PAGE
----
Jump to content
The Official RONR Q & A Forums

Executive Meeting


Guest Dakota
 Share

Recommended Posts

Well it is a difficult situation in general. A board was put over a property and either the board would have to pay for the expenses or agree to place someone on the property to take on costs. That nonprofit organization’s board has multiple extended family members on it for different reasons along with other people within the organization. One of the family members was suggested to move on and take over responsibility for the property if that is the route the board decided to take. The board moved to move into executive session and removed all family members as a “conflict of interest”. However the topic of whether that person would take on the property was a separate discussion from whether or not the board would pay for the property or have an individual take it on.My question then is, can they truly kick out multiple members of the board in that manner whenever none of them were personally mentioned in the resultion. It should be noted that no member of the family was invited to speak during this session or allowed to vote. 

Link to comment
Share on other sites

RONR says that no member of a group can be prevented from voting. The exception is disciplinary proceedings, which doesn't sound like it applies at all here.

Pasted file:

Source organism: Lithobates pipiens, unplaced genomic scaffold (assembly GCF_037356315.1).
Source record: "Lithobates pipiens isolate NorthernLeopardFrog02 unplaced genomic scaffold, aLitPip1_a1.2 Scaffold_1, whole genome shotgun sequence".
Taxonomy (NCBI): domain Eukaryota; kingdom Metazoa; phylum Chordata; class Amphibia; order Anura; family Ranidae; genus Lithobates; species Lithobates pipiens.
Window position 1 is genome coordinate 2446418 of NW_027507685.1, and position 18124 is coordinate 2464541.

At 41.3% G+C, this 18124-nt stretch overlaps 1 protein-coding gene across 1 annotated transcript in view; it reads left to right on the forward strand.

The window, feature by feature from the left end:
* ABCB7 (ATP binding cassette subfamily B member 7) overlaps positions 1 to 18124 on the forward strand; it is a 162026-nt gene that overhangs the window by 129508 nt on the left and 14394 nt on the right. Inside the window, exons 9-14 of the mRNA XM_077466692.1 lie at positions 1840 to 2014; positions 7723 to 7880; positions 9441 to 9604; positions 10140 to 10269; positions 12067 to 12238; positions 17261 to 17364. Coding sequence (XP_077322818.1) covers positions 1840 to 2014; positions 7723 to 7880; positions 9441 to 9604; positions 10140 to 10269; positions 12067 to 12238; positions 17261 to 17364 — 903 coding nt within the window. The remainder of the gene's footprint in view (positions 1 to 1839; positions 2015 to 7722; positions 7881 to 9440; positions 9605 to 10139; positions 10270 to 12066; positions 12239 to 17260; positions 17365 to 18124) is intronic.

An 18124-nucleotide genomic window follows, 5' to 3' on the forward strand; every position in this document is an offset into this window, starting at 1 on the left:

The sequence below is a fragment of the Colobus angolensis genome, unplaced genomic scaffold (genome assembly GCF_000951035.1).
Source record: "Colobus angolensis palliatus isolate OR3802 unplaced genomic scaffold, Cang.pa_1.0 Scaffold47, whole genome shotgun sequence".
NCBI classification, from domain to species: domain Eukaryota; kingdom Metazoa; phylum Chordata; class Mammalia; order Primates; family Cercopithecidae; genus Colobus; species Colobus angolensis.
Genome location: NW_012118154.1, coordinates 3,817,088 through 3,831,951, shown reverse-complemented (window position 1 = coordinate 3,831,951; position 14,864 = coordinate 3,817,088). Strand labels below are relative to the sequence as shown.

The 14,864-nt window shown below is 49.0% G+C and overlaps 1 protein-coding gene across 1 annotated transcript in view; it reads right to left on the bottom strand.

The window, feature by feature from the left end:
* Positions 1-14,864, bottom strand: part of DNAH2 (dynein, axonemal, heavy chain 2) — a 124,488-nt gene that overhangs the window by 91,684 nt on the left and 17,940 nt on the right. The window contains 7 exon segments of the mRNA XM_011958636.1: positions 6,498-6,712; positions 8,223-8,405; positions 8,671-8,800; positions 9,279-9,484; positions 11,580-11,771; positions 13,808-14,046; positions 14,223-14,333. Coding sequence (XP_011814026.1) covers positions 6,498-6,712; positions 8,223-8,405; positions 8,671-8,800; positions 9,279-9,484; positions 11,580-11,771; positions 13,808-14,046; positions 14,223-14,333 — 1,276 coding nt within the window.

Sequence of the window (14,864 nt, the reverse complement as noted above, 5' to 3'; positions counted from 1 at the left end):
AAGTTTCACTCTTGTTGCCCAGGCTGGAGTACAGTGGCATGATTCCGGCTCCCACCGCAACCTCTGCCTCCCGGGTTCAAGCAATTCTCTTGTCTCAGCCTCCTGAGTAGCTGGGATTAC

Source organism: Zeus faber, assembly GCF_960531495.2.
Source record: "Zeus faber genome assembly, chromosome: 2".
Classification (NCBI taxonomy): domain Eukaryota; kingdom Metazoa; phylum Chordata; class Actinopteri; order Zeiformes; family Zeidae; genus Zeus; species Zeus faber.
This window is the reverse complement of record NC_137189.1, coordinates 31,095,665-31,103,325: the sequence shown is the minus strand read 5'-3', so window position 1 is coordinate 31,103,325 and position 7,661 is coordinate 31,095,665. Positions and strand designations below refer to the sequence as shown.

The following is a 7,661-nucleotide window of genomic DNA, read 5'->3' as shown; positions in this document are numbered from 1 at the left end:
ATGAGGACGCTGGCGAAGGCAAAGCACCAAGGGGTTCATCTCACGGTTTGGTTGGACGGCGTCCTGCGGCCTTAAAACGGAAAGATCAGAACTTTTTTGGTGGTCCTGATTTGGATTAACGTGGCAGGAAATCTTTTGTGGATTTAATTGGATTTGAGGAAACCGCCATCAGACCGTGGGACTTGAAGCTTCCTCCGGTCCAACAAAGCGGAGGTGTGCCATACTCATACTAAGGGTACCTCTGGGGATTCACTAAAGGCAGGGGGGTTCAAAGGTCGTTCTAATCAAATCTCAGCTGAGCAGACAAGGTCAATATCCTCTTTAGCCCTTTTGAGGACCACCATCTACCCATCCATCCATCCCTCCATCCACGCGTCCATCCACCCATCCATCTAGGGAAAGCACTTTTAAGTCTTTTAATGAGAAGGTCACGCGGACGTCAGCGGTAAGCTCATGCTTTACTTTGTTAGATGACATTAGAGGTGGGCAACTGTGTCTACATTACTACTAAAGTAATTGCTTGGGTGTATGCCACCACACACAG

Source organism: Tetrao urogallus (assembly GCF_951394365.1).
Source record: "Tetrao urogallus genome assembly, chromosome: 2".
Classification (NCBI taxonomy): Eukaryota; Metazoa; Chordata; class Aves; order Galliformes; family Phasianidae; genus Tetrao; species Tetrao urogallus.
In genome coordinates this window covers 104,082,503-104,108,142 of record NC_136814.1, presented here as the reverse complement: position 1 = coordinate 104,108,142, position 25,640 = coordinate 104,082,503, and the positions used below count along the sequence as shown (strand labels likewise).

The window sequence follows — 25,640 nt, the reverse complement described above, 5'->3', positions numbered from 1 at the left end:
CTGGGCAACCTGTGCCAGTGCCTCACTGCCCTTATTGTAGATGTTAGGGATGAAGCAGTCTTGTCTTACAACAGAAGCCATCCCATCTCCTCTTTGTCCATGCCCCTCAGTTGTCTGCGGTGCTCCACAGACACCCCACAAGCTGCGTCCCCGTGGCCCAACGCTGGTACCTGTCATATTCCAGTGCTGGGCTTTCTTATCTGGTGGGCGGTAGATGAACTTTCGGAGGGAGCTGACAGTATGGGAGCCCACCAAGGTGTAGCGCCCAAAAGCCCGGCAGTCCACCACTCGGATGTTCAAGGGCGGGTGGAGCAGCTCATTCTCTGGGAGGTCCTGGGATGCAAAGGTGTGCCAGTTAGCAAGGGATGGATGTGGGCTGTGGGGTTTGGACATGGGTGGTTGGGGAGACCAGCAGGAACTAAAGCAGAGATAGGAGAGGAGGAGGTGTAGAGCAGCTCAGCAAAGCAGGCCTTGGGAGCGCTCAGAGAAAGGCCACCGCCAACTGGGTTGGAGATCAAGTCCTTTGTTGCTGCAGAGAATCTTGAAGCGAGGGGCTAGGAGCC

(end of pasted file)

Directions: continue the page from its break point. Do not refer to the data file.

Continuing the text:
I still don't have a clear understanding of your exact situation, so I will add the caution that legislation may apply and may give a different answer than the one in RONR.

Link to comment
Share on other sites

If I understand this correctly it appears as though the board of this nonprofit is given the option of buying or not a property and the board is trying to decide what to do. I fail to see any conflict of interest just because several board members have relatives on the same board. Why these related members where excluded from the meeting makes no sense given these facts. At the next meeting I would raise a Point Of Order to the issue of the exclusion of several board members and request the chairman issue a ruling that the previous vote was null and void due to the exclusion, and have the full board move, discuss, and vote anew on what disposition they wish to take regarding this property.

Link to comment
Share on other sites

Guest Dakota, I don't have time now for an extended answer, but I think I can safely say that what is concernnig us is the exclusion of certain board members from participating in the meeting.  That is the issue we are concentrating on and is what we might need more information on.  The basis of the dispute doesn't really concern us or is at best secondary.  A board cannot normally prohibit certain of its members from participating in a meeting or a decision.  We need to more about the circumstances surrounding the exclusion of these members.  How  it happened, what was said, what the official reason is for the exclusion, etc.

Link to comment
Share on other sites